information on the festival, please go to:

group won the AKFF Best Senior Documentary

category, and 2 films were selected for the Little Big Shots Film Festival. In July 2016, two of our

Respectful collaboration is a key factor when

students travelled to the Giffoni International

working as part of a film crew. The girls work

Youth Film Festival on the Amalfi Coast in Italy,

in small teams with allocated roles. Based on

and last year many of our students were jurors,

interest and skill level, they choose a director,

hosts, and buddies for the Adelaide International

camera operator, sound technician and editor.

Youth Film Festival (AIYFF). The documentary,

Together they investigate, plan, produce and

‘Wilderness in Nepal’ won the ‘Best Documentary

then evaluate their work, and use different types

by Australian Youth Filmmaker’ award and the

of software to edit, refine images, mix sounds

$250 prize was generously donated to the Nepal

and publish their digital films.

Fund. Some of our Wilderness International students even translated the films from English

On Wednesday 28 February, we held a Film Night

to Chinese for the Chinese delegates.

where our girls had an opportunity to screen their films in front of an audience. The girls had

This year, AIYFF will be held in August at the

photos taken on the red carpet before screening

Palace Nova Cinema in Rundle Street and

their films for family, friends, staff and VIPs. It

Wilderness students will be participating again.

was a wonderful night and the girls’ films were

As Director of School Submissions for this exciting

excellent. They can be viewed on our internal

new festival, I encourage our students to enter


their films, and we look forward to screening the






This year we welcome Mr Halwyn Bruce as Head

Their films can also be viewed on our internal

of Creative and Performing Arts. Hal has years

channel using the Wilderness School sharepoint -

of experience in teaching film making and now

teaches Multi Media as a Stage 1 subject in Year 10. We also have a Media Team as an extension of

The Multi Media course at Wilderness has been

the Multi Media course. It consists of a group of

very successful and so much fun. It contributes

girls who are passionate about film making. They


capture events such as carnivals and House days

learning environment that fulfils our school

and they create the Year 12 video.

mission: to enable each girl to be the best she




can be throughout her life.



Life in the Wilderness - Issue 2 2018

Antholiza House Day The Antholiza House Captains Steph Farrall and Bella Bradford

On Wednesday 21 March, Antholiza House put on quite the music festival to start off the annual Wildy House Days. ‘Antchella Day’ based on the popular music festival Coachella, saw girls pull out their best festival outfits and cover their faces in copious amounts of glitter.

The day began with a cake stall filled with lollies, sweets and cupcakes run by the Anty Year 9 girls on the Running Track followed by a burrito and soft drink lunch on the Memorial Hall Lawn. The festival vibes of the day were enhanced by live performances from Seanna, Sophie, Lia, Catherine and Danae and a few surprise rappers which filled the air with amazing songs, and cheerful lyrics that lifted the spirits of all onlookers.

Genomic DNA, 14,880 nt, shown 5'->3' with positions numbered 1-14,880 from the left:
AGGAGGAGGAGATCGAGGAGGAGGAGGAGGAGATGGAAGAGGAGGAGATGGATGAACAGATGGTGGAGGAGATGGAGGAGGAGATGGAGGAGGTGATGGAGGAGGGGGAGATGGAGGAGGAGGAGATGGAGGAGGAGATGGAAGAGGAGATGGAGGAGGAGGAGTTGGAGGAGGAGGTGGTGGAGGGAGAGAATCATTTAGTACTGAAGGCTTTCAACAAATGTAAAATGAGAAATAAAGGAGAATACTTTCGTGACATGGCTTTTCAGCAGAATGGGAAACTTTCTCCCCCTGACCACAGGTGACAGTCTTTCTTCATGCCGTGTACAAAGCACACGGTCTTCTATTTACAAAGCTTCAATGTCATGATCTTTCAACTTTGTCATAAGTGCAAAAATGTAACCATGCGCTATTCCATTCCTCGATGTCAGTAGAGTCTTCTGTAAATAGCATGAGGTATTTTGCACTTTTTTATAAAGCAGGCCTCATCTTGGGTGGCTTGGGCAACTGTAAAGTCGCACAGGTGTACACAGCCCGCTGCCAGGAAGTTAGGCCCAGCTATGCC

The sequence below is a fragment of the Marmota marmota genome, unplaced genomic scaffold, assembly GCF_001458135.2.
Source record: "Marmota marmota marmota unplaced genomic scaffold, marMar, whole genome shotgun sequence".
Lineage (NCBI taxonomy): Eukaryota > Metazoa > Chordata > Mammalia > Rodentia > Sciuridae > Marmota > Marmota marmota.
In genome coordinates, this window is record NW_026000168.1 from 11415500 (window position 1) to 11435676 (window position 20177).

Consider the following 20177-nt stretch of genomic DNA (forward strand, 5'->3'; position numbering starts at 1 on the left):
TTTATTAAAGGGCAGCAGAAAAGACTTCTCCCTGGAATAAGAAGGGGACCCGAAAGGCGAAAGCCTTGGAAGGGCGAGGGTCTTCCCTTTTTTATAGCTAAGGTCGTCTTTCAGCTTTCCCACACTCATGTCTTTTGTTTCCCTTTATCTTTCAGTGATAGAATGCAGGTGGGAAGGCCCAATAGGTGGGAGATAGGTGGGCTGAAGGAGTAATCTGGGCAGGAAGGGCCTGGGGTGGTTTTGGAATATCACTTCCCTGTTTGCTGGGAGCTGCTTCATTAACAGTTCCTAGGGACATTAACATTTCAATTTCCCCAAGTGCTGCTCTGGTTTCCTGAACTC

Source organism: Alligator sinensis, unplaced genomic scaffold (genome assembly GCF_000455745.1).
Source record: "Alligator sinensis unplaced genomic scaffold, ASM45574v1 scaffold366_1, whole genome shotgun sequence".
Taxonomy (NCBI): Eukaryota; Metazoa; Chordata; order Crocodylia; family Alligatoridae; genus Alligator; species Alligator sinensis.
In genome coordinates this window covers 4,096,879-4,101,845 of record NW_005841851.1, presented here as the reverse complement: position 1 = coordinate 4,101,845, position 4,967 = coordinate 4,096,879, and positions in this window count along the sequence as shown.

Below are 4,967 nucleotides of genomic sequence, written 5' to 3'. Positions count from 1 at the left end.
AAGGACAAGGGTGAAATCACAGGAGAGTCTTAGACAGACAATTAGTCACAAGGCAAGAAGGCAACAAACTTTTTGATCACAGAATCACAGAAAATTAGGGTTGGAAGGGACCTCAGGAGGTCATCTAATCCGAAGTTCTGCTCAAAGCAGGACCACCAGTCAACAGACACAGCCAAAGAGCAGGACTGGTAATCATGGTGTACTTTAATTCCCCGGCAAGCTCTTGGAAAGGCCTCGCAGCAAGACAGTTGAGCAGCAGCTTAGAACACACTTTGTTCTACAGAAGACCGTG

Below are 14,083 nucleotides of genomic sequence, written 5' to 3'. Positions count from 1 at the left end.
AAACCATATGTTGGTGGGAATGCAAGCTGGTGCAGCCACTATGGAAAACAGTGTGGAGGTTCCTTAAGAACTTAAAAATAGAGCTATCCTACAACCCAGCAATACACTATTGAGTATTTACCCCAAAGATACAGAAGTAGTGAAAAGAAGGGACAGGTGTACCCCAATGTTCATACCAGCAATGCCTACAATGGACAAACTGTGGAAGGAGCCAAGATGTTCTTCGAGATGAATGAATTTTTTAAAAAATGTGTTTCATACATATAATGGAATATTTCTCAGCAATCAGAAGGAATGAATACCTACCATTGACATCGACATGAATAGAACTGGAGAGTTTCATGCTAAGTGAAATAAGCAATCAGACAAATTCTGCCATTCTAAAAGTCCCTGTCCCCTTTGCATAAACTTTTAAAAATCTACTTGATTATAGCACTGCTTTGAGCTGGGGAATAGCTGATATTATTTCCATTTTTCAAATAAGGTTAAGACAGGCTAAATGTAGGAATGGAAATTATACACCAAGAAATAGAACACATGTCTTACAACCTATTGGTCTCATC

The combination of burritos, soft drinks, recess sweet stall, glitter station and dress-up donations allowed for a total of $1500 to be raised, going towards the ongoing support of Nepal.


Life in the Wilderness - Issue 2 2018

Say No to Racism Recently 6 students from Years 6, 7 and 9 participated in ‘Generation of Change’, where students came together from a range of schools to focus on cultural safety, combatting racism and planning to build and maintain harmony in schools.

Generations of Change- Short Reflections

“I enjoyed this day thoroughly as I learned about racism in the world, where it happens

“I really enjoyed it. The ‘ACTNOWTHEATRE’ part

and how to prevent it. I think that this was

really taught me a lot about racism and how I

a day of reflection and I now have a better

can stop it and speak-up if I see it happening. It

understanding of what racism is and how we

was also really fun when we did some ‘get-to-

can stop it as students. I learnt how to stand up

know’ games with the other schools.”

for yourself and other people if they are being

By Salwa

racist to you or your community. I also have a greater understanding of how it impacts people

“When I raised my hand for the Generations

and their confidence. In addition, I understood

of Change excursion, I did not know what to

how to locate racism in your own thoughts and

expect, but I was interested. On the excursion,

how to prevent it. I enjoyed going and meeting

An aboriginal person spoke to us, the students

new people and learning about how to be proud

played some collaborative games, and best of

of your own culture. Wilderness community can

all, we took part in an interactive play about

make a change to the world. I thought that this

racism. I am concerned about racism if my

was an amazing day to understand and learn

friends or classmates experience it, but with

about racism and I encourage more people to

adults or strangers I do not think I would want

help stop racism.”

to get involved. Having the acting theatre come

By Olivia

into school would teach everyone who takes part in it. The day taught me to be a by-doer and not a bystander. In conclusion, I enjoyed the day and learnt more about racism.” By Lucy


“The ‘Say No to Racism’ event was empowering,

that can affect the response of the person

important and extremely enjoyable. An ActNow

perpetrating the racism. The stories shared

Theatre performance was held which allowed